The Importance of Time in The Recording Process

Reading Time: 4-5 Minutes

Time is money! Or so they say. Today, I want to talk about the importance of taking your time when recording. We hear it all the time as engineers and producers, work quickly, work fast, don’t slow down the session. While I agree that all of those are important factors to being a good engineer, I want to explore the other side of the coin. The advantages of being deliberate in our recordings.


The first thing that I’d like to discuss on this topic is finding the right balance. Working so quickly that you make a barrage of mistakes is incredibly detrimental to the quality of your recordings.  However, working redundantly and painstakingly slow is not a good idea either. It’s important to figure out the pace that you as an engineer need to work at to keep the artist’s creative juices flowing and not be a hindrance.  Don’t over analyze every tiny decision and detail, but don’t be afraid to ask for the time when you need it. It’s my experience that producers or artists will typically allow the engineer room to get something right. It’s only when we go overboard that they lose confidence in our ability.  Strike that balance of making deliberate decisions that you are happy with while not dragging down those around you and you will win over the producer/artist’s trust.

Don’t Make Assumptions

It doesn’t matter how well we “know” our gear.  We don’t know exactly how that combination will react because our source is always different. Each singer or instrument has a different character and timbre. Yes, it’s important for us to know our gear. But the knowledge of that gear is to help us narrow down our options so that we can limit the amount of time it would take to try out every single possible combination of gear we have. Discuss the project budget with your artist and producer before hand. If they don’t know already, take the time to explain why this process is important. Based on that conversation, you can make a decision on how many different microphone or preamp combinations to choose from at each stage of the recording process.  


Time is important in the tracking process for a few different reasons. The main reason I’m going to focus on in this blog is that tracking is the foundation of your whole recording. Every decision that you make here will affect your decision making down the line. If you have tracked your sources well, it will be far easier to continue making good and deliberate decisions as you move forward. Vice versa, if you’ve started out rushing the process, each decision you make after that will compound on top of your original choice. I don’t believe that you can mask bad tracking with more tracks. In fact, I believe it does the opposite and only makes your poor decisions more evident the more you keep piling on that bad house of cards.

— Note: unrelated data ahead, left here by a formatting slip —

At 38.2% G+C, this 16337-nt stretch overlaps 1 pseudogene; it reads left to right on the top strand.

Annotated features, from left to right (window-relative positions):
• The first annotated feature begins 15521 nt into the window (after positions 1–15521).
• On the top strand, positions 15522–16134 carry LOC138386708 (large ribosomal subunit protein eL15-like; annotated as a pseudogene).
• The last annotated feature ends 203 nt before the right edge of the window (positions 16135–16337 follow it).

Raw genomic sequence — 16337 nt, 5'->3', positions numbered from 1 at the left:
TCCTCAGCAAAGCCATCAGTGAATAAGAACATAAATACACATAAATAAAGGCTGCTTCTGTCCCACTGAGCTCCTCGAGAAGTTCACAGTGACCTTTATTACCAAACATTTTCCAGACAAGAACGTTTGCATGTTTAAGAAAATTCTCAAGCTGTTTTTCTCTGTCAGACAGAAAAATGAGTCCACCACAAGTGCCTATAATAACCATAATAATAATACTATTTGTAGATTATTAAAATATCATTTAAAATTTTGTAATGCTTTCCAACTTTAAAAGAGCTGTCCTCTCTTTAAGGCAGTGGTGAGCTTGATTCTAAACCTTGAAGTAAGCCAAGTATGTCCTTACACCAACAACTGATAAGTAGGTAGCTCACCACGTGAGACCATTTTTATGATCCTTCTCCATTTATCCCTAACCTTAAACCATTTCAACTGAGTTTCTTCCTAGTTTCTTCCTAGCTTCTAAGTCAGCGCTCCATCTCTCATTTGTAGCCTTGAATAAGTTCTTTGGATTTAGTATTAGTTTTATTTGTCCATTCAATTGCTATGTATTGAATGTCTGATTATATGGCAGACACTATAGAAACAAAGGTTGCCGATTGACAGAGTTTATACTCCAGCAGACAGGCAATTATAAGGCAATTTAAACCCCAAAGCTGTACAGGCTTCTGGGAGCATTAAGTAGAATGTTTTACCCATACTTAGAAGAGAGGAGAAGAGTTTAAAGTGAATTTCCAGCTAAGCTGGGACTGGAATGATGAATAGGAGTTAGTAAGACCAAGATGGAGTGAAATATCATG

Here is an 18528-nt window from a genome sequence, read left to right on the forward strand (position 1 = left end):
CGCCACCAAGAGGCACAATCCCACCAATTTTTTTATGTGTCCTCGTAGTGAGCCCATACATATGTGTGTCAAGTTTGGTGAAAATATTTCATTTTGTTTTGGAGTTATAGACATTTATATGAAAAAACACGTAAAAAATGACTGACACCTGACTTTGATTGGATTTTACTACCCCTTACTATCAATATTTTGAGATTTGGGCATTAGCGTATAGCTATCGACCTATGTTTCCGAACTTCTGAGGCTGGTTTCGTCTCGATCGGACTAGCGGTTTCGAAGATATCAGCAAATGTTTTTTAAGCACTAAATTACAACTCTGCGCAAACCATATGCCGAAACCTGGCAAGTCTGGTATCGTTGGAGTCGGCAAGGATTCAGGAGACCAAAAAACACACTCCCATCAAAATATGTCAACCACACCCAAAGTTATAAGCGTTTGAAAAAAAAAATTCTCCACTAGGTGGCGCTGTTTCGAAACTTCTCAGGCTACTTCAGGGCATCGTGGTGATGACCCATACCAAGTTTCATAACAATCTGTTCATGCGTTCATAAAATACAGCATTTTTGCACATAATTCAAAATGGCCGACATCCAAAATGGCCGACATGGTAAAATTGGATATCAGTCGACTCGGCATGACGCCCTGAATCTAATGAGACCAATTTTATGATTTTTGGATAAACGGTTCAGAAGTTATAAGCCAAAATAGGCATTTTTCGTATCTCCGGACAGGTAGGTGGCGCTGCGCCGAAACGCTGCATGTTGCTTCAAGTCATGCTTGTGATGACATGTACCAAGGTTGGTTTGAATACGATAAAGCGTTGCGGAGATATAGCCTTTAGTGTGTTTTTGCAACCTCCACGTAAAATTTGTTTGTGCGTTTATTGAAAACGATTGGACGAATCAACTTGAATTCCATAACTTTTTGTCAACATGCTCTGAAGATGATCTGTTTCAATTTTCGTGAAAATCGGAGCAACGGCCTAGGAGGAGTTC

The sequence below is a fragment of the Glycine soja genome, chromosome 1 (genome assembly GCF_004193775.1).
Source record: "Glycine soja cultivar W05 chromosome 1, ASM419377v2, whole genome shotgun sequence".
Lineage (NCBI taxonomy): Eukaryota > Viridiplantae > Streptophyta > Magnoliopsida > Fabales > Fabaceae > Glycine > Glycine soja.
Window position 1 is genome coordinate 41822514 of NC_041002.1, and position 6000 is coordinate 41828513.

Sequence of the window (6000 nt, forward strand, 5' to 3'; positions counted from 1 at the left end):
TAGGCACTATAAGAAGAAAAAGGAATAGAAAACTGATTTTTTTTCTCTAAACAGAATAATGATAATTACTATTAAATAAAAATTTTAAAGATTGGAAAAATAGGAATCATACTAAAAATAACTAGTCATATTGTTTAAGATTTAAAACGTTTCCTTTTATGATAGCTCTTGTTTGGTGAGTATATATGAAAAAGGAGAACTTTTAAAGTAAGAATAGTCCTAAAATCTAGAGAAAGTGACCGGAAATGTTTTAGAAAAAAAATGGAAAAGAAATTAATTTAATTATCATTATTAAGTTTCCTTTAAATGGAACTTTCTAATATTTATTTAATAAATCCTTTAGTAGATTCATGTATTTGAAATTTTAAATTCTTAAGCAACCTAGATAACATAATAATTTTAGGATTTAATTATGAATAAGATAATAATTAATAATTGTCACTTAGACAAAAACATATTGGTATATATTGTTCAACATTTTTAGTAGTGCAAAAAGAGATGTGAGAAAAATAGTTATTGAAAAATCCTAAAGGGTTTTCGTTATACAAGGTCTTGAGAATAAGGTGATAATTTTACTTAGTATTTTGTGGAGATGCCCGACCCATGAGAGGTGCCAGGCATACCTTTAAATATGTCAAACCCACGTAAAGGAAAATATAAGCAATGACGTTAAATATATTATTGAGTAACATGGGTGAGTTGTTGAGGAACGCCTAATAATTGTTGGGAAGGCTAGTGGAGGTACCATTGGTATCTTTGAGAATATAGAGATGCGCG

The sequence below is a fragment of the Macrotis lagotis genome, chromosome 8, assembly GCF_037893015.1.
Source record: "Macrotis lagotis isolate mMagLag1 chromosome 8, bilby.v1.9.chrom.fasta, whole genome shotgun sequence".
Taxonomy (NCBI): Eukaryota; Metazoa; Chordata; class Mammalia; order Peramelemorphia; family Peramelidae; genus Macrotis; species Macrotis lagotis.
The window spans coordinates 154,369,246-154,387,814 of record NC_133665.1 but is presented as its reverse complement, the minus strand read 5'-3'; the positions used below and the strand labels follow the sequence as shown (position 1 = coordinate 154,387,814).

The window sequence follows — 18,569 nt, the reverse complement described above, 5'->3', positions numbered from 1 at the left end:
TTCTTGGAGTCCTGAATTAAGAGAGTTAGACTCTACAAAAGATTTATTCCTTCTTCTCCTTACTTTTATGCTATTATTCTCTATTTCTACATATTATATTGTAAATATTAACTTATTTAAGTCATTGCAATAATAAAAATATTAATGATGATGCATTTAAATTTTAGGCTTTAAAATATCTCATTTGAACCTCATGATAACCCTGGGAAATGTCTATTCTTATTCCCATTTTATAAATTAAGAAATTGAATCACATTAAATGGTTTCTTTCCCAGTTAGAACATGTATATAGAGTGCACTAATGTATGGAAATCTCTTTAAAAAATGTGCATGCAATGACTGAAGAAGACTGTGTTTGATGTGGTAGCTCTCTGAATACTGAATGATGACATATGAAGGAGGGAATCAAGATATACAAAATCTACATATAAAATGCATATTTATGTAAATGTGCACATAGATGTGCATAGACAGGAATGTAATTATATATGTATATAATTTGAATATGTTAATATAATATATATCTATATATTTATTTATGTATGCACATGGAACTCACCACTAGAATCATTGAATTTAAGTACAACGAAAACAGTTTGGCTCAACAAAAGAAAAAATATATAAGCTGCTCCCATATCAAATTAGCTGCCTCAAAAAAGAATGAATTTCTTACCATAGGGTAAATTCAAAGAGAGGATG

I believe that editing is a process that can enhance the performances of a player rather than fix the player. This is why it’s so important to take your time and make sure that you’re getting the right takes from a performance point of view. Rather than trying to salvage rushed and bad takes, it will be far better for your end product to take the time and make sure everything feels right before moving on. Don’t be afraid to ask for more takes if you need it. It’s your responsibility to help the artist see why it’s important that you get more takes. It’s also your responsibility to get them to trust and believe in you. Establish that you have a common goal and that as a team, you are after the same standard of results.


As I mentioned before, everything flows downhill. That’s why it’s so important to take your time all the way through the process.  If you have taken your time and made sure the sounds and performances feel right, mixing should be a focus on balance and musicality.  If you’re tracking doesn’t sound close to the finished product, your mixing will have a heavy emphasis on fixing and trying to breathe life into your tracks.  Really push yourself to have the song sounding to 80% of where you want it to be before you get to mix and master.

A lot of what I’ve discussed today is hard to measure.  Knowing how much time to spend or not spend is an instinct that will help shape you as an engineer/producer. The best way to hone those instincts is repetition and experience. The more you do it, the more you try different things, the better understanding you will have of what battles to pick and choose. It never hurts to sit in on other engineer/producer’s sessions as well. Here at Velveteen, we are lucky to get the opportunity to work with each other on an almost daily basis. The amount that we’ve all learned off of working with each other is invaluable. Don’t be afraid to seek out other fellow audiophiles and keep pushing each other to be better.

Links to Equipment and Software Used

Steven Slate Trigger



Randor Lin is a producer and recording engineer who has worked with such artists as Ten Second Epic and violet night. He is the owner of Turnkey Audio.